Olson is an experienced musician who had stints playing in the power-pop band Majosha (which included Ben Folds and current Counting Crows bassist Millard Powers) and also had his own group, Bus Stop, that released several albums in the '90s. "So Much Better," however, was a song from Olson's 1999 solo album, One Room. Incredibly enough, the tune coalesced in just a few hours. "[It] wasn't the kind of song that I had written beforehand and worked out and then recorded like you would normally do," he says. "I actually wrote that song in real time, as I was recording it."

At the time, Olson was pleased with how the song turned out. "I was really happy with it," he said. "I thought it was a really quirky song. It had a lot of unusual sounds that weren't really typical in pop music. I didn't really think anything would ever come of it."

Keep on keepin' on

When "So Much Better" was released, it didn't set the charts aflame, but it also wasn't obscure: According to archival data, the song received radio airplay upon its release, especially in Olson's hometown of Greensboro, North Carolina, and he received several mentions in Billboard. But, as he discusses in the podcast, One Room was difficult to find in stores at the time, which was frustrating, and he soon returned to being an independent artist for subsequent solo releases.

Post-One Room, Olson also returned to his pre-"So Much Better" work: doing music commissions for movies and television shows. (Most notably, his song "Another Sunny Day" was featured in the 2010 movie Diary of a Wimpy Kid.) He kept playing live, and today frequently performs shows with AM rOdeO, a musical duo with his girlfriend, Jessica Mashburn.

Since the Reply All episode aired, Olson has seen increased interest on Spotify for his own music. According to his Spotify for Artists data, the streams of "So Much Better" have soared —and he's drawn international press attention. Fans of the podcast also came to see one of his weekly shows in the Greensboro area, he adds—and he's been receiving comments from all over the world, with most noting what an earworm "So Much Better" is.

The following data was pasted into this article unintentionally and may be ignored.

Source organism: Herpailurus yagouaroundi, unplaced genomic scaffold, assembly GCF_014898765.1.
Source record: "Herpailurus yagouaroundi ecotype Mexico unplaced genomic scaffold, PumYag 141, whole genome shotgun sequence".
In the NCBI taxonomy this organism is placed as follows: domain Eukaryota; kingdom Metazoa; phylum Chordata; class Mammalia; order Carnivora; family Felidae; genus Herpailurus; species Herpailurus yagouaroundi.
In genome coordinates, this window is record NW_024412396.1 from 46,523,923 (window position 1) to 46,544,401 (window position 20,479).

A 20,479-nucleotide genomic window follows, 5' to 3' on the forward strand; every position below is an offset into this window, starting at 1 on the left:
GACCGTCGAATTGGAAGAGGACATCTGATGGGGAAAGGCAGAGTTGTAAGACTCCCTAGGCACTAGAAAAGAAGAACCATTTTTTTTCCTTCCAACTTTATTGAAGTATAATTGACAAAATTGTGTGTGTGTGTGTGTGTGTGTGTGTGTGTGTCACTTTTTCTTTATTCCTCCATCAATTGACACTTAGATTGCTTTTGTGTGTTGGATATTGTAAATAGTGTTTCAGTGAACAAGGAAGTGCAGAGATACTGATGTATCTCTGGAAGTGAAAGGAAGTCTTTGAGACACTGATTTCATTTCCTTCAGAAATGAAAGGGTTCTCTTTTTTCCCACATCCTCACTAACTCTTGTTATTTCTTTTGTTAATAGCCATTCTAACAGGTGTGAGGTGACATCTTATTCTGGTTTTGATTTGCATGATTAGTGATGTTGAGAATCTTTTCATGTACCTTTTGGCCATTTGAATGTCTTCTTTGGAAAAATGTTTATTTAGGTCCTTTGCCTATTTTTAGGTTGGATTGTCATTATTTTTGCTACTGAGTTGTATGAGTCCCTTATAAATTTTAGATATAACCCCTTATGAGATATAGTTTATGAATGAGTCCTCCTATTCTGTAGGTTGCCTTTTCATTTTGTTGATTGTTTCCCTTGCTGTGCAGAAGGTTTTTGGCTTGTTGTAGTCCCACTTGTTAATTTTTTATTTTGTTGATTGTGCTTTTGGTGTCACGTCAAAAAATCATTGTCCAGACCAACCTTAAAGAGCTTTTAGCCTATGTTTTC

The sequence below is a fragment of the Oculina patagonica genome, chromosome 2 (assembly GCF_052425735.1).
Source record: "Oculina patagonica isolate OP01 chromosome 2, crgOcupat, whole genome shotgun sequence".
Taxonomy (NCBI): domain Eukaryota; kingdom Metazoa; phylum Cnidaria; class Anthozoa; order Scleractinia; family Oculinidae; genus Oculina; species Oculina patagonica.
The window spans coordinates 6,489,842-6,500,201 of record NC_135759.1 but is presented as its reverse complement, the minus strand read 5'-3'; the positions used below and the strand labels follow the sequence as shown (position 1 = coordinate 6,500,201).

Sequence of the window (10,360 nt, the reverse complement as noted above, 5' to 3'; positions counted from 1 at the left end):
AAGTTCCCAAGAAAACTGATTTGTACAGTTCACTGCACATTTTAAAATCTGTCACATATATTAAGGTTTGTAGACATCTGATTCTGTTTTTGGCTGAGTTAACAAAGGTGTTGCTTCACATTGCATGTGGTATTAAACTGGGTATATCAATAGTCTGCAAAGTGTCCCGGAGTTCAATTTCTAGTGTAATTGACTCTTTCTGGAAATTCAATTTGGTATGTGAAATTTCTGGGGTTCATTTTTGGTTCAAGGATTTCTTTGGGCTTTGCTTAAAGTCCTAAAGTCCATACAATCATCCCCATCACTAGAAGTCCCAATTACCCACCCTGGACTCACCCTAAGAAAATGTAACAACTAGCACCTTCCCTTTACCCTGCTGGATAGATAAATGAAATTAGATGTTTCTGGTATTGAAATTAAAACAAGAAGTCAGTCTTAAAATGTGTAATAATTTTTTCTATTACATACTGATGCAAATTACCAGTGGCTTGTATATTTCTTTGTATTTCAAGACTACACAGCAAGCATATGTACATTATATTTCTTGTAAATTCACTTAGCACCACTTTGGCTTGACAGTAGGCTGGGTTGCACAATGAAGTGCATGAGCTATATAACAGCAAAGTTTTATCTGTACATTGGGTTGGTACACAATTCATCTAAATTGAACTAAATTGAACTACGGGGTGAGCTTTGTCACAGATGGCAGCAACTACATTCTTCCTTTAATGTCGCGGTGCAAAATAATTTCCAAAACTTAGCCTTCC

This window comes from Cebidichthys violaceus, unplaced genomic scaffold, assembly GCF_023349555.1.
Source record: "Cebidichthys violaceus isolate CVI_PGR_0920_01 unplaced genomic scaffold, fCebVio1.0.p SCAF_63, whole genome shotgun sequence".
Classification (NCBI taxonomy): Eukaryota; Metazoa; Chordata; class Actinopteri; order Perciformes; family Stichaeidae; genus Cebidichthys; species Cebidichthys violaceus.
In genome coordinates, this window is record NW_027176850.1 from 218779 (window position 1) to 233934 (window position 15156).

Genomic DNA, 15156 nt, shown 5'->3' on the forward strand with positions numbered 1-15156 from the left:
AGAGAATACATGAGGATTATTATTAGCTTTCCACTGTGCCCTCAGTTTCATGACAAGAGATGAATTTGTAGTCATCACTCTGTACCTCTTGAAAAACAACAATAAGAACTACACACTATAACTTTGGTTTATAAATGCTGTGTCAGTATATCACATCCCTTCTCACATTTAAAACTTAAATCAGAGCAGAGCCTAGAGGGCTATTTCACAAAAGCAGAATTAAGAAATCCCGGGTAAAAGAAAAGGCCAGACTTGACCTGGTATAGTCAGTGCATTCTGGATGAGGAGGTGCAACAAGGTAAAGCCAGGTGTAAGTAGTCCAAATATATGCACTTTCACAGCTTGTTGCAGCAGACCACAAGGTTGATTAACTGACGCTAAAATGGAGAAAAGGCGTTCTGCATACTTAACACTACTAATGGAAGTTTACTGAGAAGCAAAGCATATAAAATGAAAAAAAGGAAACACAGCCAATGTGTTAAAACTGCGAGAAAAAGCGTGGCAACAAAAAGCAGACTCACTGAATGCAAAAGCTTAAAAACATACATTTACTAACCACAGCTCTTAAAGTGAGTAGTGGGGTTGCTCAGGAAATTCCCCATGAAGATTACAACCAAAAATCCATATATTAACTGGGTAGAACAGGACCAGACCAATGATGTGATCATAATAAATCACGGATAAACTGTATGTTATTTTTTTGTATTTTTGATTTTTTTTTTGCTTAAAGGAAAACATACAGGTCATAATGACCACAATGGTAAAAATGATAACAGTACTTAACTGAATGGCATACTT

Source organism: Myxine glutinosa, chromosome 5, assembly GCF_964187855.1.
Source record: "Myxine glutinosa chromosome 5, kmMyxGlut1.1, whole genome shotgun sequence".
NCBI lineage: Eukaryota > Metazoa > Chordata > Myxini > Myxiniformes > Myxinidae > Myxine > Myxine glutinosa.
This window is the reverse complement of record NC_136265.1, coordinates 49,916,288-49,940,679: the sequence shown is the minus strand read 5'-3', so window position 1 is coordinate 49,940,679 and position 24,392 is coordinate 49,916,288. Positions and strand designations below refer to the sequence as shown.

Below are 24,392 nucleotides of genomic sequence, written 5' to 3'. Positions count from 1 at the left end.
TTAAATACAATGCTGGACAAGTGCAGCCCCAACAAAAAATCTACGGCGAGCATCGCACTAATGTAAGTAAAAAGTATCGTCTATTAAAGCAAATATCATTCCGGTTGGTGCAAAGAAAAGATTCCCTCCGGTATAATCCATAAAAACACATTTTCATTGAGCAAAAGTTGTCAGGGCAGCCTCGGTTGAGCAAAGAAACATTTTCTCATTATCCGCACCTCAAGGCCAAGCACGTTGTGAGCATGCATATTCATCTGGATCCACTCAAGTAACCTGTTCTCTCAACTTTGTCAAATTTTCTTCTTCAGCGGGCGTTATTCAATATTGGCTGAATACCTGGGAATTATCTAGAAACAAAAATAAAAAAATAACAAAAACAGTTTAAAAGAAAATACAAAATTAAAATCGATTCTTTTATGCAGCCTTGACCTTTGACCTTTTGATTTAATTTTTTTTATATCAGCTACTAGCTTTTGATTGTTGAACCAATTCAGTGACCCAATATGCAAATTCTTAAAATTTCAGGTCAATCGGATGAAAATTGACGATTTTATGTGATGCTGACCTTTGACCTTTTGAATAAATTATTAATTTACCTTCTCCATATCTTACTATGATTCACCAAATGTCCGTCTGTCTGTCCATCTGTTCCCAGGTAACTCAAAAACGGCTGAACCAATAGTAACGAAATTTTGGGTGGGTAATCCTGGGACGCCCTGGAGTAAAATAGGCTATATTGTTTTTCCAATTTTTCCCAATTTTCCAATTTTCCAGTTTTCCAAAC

Welcome attention on all sides

Vogt says this episode of Reply All has had a "bigger response" than the show's typical episodes. "I think a lot of people are discovering the show through it, which is really exciting," he adds. As to why this particular episode resonated so broadly, Vogt has a few theories.

"I think the story does a good job of doing to a listener what the experience of recording it did to us—the whole world for a month became this mystery," he says, and points out that the team's success in unearthing the song certainly helps the episode's appeal. "At first, it's trying to give you a very bad itch—and then hopefully at the end, [the episode] scratches it for you."

Olson, meanwhile, is grateful that the episode has brought him renewed attention. "I'm just really happy about people being able to have access to the song and this podcast being what brought the attention to it," Olson says. "It's really great to see the song getting a new life after two decades."

—Annie Zaleski